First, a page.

Presidential candidate Donald Trump sends out an offensive item on social media. When it’s pointed out that the source of the graphic showing Secretary Clinton next to a Star of David atop a pile of currency – what says usurious Jew more blatantly? – the graphic is replaced with a circle taking the place of the star. Then the explanations begin:
Former Trump campaign official Lewandowski, “It’s political correctness run amok.” [TheHill] It’s just like a sheriff’s badge – if the badge didn’t have globes at each point. And when a CNN anchor tried to get a Trump spokesperson to define political correctness this morning during a broadcast all she got for her efforts was a diversion into a claim that the Clinton Foundation acceptance of funds from Arab nations was “anti-Semitic.” [CNN]
As in the case of so much else in the conservative arsenal, political correctness has become a weapon of convenience, a counter point to other ways of expressing the same thought such as civilized discourse, and polite conversation. Language, of course, is a reflection of culture. Those who feel threatened by social change perhaps long for the not-so-good-old-days when it was acceptable to use racist, sexist, misogynistic, and homophobic terms right out loud in public.
“PC’s opponents point to its most extreme examples to argue for doing exactly what we did before political correctness showed us the racism, misogyny and homophobia embedded in our language: Nothing. Deriding political correctness gives people permission not to fix a problem, because the real problem, they tell us, is the cure.” [KAJ WaPo]
But, what is that “real” problem? “While 74% of Republicans and 66% of those not affiliated with either of the major political parties think the United States is now too politically correct, just 35% of Democrats agree.” [Ras2011]
However, even that 2011 survey didn’t attempt to define political correctness: “It’s important to note that the questions did not describe political correctness in any way. The Merriam-Webster Dictionary defines political correctness as “conforming to a belief that language and practices which could offend political sensibilities (as in matters of sex or race) should be eliminated,” and it has come to be understood by many as prohibiting critical comments about politically sensitive topics and groups.” [Ras2011]
This leaves us with the problem of defining the problem. On one side are those who hold that political correctness is simply a matter of being civil and polite, and avoiding giving offense; on the other are those who define political correctness as a form of social censorship on their manner of expressing themselves in ways that are now considered socially unacceptable.
The Great White Whine is perhaps an index of some social progress. No, the “N” word is not used these days in polite conversation, nor is it considered acceptable to pat Sally Ann’s posterior when she bends over the fender to see what the mechanic is talking about at the garage. The “F” word has gone the way of the “N” word when speaking of homosexual neighbors. Referring to a group of women as “Bitches,” or the “C” word isn’t polite, and is now considered the domain of unsupervised junior high boys’ locker rooms.
There is, however, a segment of the American population which is uncomfortable with these restrictions on their vocabulary; and, they are taking it personally. It’s “censorship,” it’s an assault on their freedom of expression, it’s an unwarranted intrusion on their comfort level. Therefore, any restraint on their expressions are perceived as personal attacks.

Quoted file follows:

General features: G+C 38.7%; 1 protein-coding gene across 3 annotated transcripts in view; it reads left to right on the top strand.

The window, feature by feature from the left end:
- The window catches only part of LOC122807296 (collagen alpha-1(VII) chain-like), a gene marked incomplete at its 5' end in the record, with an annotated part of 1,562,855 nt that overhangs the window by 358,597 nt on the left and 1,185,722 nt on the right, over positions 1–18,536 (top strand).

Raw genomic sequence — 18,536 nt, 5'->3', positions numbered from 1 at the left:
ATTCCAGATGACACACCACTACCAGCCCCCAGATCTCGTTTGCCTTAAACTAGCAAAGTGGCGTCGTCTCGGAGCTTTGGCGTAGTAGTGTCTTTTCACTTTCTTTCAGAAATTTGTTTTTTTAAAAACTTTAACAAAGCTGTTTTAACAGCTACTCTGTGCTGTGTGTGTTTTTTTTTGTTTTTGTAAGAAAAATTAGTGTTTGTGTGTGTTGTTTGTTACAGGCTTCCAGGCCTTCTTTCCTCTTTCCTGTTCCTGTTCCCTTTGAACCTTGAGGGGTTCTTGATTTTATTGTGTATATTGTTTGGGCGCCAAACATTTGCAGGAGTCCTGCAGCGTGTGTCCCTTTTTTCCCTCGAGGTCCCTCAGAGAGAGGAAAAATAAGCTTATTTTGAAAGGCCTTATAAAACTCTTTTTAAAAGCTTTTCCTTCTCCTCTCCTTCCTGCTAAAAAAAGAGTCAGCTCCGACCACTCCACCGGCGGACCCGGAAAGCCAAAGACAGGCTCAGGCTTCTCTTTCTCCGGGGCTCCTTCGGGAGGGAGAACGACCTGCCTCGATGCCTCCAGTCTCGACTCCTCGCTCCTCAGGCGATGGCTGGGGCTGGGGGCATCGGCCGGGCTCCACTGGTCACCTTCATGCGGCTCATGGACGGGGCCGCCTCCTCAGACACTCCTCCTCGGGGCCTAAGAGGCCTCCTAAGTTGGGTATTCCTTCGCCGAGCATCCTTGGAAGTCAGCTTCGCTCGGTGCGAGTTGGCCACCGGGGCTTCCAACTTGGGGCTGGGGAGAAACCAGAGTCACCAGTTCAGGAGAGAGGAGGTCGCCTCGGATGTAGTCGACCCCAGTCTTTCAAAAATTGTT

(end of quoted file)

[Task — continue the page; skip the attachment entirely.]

It’s easy to render “political correctness” a “problem” when it’s left undefined such that the personalization is allowable. It’s not so easy to dismiss the issue when the questions are phrased more precisely. For example, asking: “Do you think a person should be able to refer to homosexuals as “F’s” in public discussions?” could get a very different response from most people than if the question is “Is there too much political correctness?”
What might be the response if the question were: “Do you think politicians should use terms like the N-word, the F-word, the C-word during their campaign stump speeches? Or, if the question were: “Do you believe that politicians should use stereotypes in their campaign literature such as “dumb blondes, Africans as animals, or Jews as money-men?” I’m guessing that if the questions are expressed as bluntly and tactlessly as this, then the responses would suggest a much more mature American audience than merely offering that a highly generalized suggestion of political correctness is unpalatable.
Meanwhile, the Trump Campaign will continue to attract those who feel assaulted by any restraints on their vocabulary, and by extension any restriction on their sexism, racism, or bigotry.
Not only is it time to retire the expression “political correctness” to the dust bin of over-used and under-defined terms; it’s time to stop it from leaking over into policy discussions. No, “political correctness” is not driving the discourse in foreign policy – one element of which is trying to insure that we don’t insult our allies while attacking our enemies. And, no, “political correctness” isn’t an element of policy making concerning how we handle bullying and demeaning activities that take place on school playgrounds. What is an element is the concept that every child should feel comfortable and safe in any school setting. We should be discussing policies, not people.
“Anti-political-correctness rhetoric serves as a clever tool for politicians who wish to distract voters from the real issues (and their lack of solutions) by tapping into their darkest fears about those who are different than themselves. It’s genius — as long as those they’re manipulating are too zombified to think for themselves.” [KAJ WaPo]
Or, too childish?